Much like the advent of spellcheck for those who couldn’t spell, has the internet taken over as our mind — a storage of memories for recollection? Serving as a cut-and-paste shortcut of a lifetime for employers and strangers of all kinds to see?

When he died, my father left me two cardboard boxes as inheritance. In these bankers boxes were the key to my past and my future, respectively. One box contained every journal my father had written. There were pages and pages of story ideas, tidbits from his day and musing about what assholes my brother and I could often be to each other. My favorite line was, “The boys are being insufferable today.” I don’t know if he intended for anyone else to see the inner monologues in his notebooks, but I can only assume their existence meant he wanted them found and read.

The second container, my future box, contained every rejection letter from every freelance writing gig he’d ever pitched. Letters from major publications like Outside magazine, National Geographic, and a host of print rags were dumped somewhat angrily into one pile, just for me. I hope it brings my dad some consolation, wherever he is, to know most of the publishers he failed to pitch were ultimately failures themselves as publications, swallowed up the zeitgeisty Internet black hole.

My father wanted me to learn from these corroborating stories and not necessarily from the words on the pages he gave me. He wanted me to know about things I could only understand after a southpoint in my life: his death. The narrative he created through these gifts of his was also an attempt at proving two points: 1. Journaling is at the heart of examining life. 2. Tally your losses to prove, one day, that you survived in spite of them all. It was his own status update before Facebook was even widely available to the public.

Well, that or editors are a bunch of idiots. Present company excluded, of course.

While I remain unsure of how my blogging or digital persona will affect my son’s trajectory, I definitely don’t want my writing to crush my son’s future life. I refuse to be a cancer to his creativity and power of choice. Hopefully, my journals will serve as a preamble to a better story than I could ever tell. The story of Finnegan Capen.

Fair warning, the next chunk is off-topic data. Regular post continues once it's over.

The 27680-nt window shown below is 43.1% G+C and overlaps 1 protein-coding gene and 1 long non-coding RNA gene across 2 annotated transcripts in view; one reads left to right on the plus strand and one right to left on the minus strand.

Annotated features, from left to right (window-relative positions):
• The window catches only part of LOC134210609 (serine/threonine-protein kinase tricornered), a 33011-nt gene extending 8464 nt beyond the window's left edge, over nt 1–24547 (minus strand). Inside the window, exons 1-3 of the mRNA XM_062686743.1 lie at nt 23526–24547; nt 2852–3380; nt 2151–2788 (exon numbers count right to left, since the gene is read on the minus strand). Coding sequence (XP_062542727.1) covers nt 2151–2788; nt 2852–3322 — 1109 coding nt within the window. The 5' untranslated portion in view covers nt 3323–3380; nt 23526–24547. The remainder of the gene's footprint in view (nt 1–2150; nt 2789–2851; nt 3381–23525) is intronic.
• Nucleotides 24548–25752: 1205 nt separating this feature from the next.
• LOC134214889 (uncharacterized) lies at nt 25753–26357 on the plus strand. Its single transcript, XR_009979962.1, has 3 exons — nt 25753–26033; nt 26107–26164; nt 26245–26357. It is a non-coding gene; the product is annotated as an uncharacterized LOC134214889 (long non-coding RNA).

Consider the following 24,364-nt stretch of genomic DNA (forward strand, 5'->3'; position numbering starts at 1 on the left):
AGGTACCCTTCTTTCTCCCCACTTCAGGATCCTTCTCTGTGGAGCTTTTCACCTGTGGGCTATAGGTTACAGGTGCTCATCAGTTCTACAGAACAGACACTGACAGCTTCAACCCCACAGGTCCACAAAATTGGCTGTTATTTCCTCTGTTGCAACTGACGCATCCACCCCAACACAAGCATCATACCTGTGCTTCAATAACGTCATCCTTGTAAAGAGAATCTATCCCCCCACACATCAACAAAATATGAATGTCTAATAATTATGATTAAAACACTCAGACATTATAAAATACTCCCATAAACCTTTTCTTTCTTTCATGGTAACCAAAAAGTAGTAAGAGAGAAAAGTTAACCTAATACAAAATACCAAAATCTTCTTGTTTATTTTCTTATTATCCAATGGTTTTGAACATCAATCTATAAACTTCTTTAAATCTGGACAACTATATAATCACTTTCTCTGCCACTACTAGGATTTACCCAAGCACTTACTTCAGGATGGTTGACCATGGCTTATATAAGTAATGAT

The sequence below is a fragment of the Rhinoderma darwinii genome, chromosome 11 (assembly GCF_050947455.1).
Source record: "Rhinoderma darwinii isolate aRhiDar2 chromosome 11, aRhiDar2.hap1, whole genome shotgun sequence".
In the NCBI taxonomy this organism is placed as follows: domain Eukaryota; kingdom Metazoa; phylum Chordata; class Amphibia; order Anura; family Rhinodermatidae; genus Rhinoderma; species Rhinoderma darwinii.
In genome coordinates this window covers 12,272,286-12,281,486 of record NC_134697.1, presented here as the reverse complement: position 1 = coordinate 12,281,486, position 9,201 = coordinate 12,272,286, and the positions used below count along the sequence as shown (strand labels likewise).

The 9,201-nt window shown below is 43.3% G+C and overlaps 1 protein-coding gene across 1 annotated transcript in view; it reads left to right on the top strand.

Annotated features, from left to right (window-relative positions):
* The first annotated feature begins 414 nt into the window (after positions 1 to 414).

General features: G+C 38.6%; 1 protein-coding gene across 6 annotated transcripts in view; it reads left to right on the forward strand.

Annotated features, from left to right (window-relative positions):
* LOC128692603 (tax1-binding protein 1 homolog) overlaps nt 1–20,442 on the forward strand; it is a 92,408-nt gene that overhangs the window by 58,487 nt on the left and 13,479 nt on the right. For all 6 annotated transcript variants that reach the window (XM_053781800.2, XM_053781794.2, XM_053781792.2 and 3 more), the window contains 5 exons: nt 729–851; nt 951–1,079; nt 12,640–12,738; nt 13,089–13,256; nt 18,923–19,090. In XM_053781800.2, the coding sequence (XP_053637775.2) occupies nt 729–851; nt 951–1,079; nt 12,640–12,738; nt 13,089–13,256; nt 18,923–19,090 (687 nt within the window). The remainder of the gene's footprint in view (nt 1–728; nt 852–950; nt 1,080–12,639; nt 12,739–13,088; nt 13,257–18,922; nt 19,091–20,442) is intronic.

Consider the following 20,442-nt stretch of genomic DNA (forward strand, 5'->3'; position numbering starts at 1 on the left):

18 Comments

18 Responses to “The Blogged Generation”

  1. Great post. I suspect this new mode is both good and bad, but the learning curve may be steep for many people. It’s essential that parents do all they can to let their kids know the dangers lurking in this new 24/7 media age — the rest, sadly, will be up to them to navigate. I’ve got my fingers crossed …

    The notion that teens must be savvy about what they post on Facebook is likely the first of many problems parents will face in this area.

  2. alimartell says:

    I always say that I’m telling MY stories (which of course include stories of my children as well) because I wish so much that my mom had a blog when she was younger and was raising me. It would be such a great insight into who she is (and was!) as a person, a mom, a wife, a woman. And my kids will get to have that about me.

    Since I have been doing this for a long time, since 2004, my kids only know THIS really…and they are learning along the way. With me. I’m careful what I write about them, knowing that my two tweens have friends who may google them. I don’t tell the stories they wouldn’t want shared.

  3. Jack says:

    I also started in 2004 when my son was almost four and daughter was an infant.

    For a long while I had no problem sharing many of their stories but as they have gotten older I have become more circumspect about what I am willing to share because I no longer see myself as having the same level of ownership as I once did.

    The almost four year-old is a 7th grader now and the last thing I want is for him to be teased because of me.

  4. AMotherhoodBlog says:

    Great post! Thanks for sharing your insight. As a blogger/writer and mom of three, I’ve always blogged about my family with the sense of keeping it semi private. I wouldn’t post a story I wouldn’t want my own mom sharing had it been me. It’s true you need to think in terms that everything online is there forever and if you blog about family chances are someday it will be read. Do onto others I suppose is what I put Ito play here :)

  5. I have reflected upon this at length in a piece called Is it Right to Write About My Kids and I think the problem is digital identity. By writing about our kids for years before they can write about themselves we are creating their persona online and that, I think, is not ours to do. Just because the kids want us to write about them, doesn’t mean we should. They have no way of anticipating the future or the consequences of our actions. I am very, very torn about this and I thank you for your insightful reflection.

  6. Chris says: